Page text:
The age-old engineering career development question rings as true at NatureBox as everywhere else: should I pursue a role as an engineering manager, or continue on the path of a sleeves-rolled-up code-writing individual contributor? In my career, I’ve been fortunate to work as both, and learned a great deal about how what you value in your day to day work life and aspire to in your career ought to drive your decision making. As you begin to forge your way down either path, consider the following questions to determine what it is you really want out of your career.
I strive to spend my day where I think it can have the biggest impact on company goals. As I was starting my career, the people I looked up to were primarily in engineering management positions. Personally, I wanted to help my teammates develop, be successful, and understand the connection their contributions were making to high-level team and business goals. Over time, however, you start to realize that in most organizations, being a leader and influencer doesn’t mean you have to be a manager. Many engineers gravitate towards the traditional career ladder because it’s the obvious, expected means of progression. On the IC side, however, senior engineers, principal engineers, and architects make massive contributions to the business. They often wind up being mentors and leaders in their teams, and still get to do what they love--code.
The biggest question you should ask yourself when you’re trying to figure out where you fall on the spectrum of roles is what do you personally value the most. Many people who gravitate toward engineering management enjoy growing and mentoring others, while some prefer making large projects or organizations efficient and effective. Choosing engineering management is a choice that says you want to focus on the direct contributions of others over yourself. This resonates well with some, but others find less fulfilling than the joy of personal creation that comes with writing, managing, and scaling code.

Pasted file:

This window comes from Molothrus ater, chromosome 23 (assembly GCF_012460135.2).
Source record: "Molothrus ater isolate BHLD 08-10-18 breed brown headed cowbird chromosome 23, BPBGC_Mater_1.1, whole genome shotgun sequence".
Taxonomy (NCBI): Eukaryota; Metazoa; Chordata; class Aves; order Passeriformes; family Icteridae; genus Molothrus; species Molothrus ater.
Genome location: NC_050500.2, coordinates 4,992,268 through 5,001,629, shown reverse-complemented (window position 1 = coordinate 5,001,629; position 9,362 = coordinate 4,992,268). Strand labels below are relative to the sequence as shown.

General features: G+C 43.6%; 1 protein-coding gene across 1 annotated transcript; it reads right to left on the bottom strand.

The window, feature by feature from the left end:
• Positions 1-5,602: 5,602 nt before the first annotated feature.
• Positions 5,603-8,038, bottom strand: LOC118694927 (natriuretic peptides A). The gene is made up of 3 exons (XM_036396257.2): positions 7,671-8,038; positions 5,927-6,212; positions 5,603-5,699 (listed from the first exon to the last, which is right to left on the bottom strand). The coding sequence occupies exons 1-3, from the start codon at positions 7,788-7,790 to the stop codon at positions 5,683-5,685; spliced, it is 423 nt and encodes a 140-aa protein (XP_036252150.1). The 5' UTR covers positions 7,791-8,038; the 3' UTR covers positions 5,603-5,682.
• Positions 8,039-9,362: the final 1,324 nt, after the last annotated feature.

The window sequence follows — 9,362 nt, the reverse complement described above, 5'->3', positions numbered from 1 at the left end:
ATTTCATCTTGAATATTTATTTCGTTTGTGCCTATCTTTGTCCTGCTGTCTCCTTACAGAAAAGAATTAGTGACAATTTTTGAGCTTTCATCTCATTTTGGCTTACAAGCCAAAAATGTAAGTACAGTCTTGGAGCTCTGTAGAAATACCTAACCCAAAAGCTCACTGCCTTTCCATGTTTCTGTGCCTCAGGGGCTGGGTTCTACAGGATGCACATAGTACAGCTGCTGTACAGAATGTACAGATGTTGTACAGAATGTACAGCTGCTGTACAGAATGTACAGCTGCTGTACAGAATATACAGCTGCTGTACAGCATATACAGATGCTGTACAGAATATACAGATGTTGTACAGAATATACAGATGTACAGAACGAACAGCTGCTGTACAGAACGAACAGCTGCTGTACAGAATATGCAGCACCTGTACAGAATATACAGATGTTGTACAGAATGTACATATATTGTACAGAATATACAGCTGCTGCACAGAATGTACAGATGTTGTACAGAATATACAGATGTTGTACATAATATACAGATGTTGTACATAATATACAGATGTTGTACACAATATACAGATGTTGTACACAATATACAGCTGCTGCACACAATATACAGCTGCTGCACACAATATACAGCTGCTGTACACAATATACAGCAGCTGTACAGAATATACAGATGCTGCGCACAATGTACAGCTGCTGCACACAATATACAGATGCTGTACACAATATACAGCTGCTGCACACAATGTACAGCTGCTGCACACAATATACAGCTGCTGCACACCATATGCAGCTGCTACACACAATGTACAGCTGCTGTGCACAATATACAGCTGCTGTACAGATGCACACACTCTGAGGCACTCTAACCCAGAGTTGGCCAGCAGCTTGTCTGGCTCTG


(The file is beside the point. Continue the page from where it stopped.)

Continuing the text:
In most engineering organizations, roles are what you make of them. The question I tell people to ask themselves is whether the experience they are getting is helping them grow. It’s fairly common to end up on projects where the team needs someone to contribute more from an organizational side. While most engineers might not want to transition to being a project manager, having experience filling the role will give you a taste of the management side of things, and also make you more qualified for that career track should you pursue it. In this example, you can personally grow while testing the waters of other career paths. On the other hand, if you side step into this function and aren’t enjoying it, then you need to have a conversation about re-orienting your day-to-day so it’s helping you grow in the way you want to. Asking yourself what you’re learning in your current role is a great way to assess what path you may accidentally be trodding along, and gives you the opportunity to recalibrate.
OK, granted, this one is rhetorical. No, you don’t have to choose right away. As noted above, there are ways to suss out which direction is for you before you accept a slew of new responsibilities. In most technical discussions, the opinion that carries the most weight is the person with direct experience in the code, but in order to maximize that, you should find a set of responsibilities that give you visibility into more than just the code you’re writing. That may be as an architect or a dev lead where you spend a good portion of your time doing design and code reviews, or if you’re just getting started, offer to do more code reviews for peers. There are a lot of agile teams where the process management/organization responsibilities are shared on the team. Those kind of opportunities can show your coworkers where your strengths are, and help you decide whether you prefer determining the direction of your company’s tech, or helping your peers grow and succeed and in so doing build a finely-tuned engineering machine.
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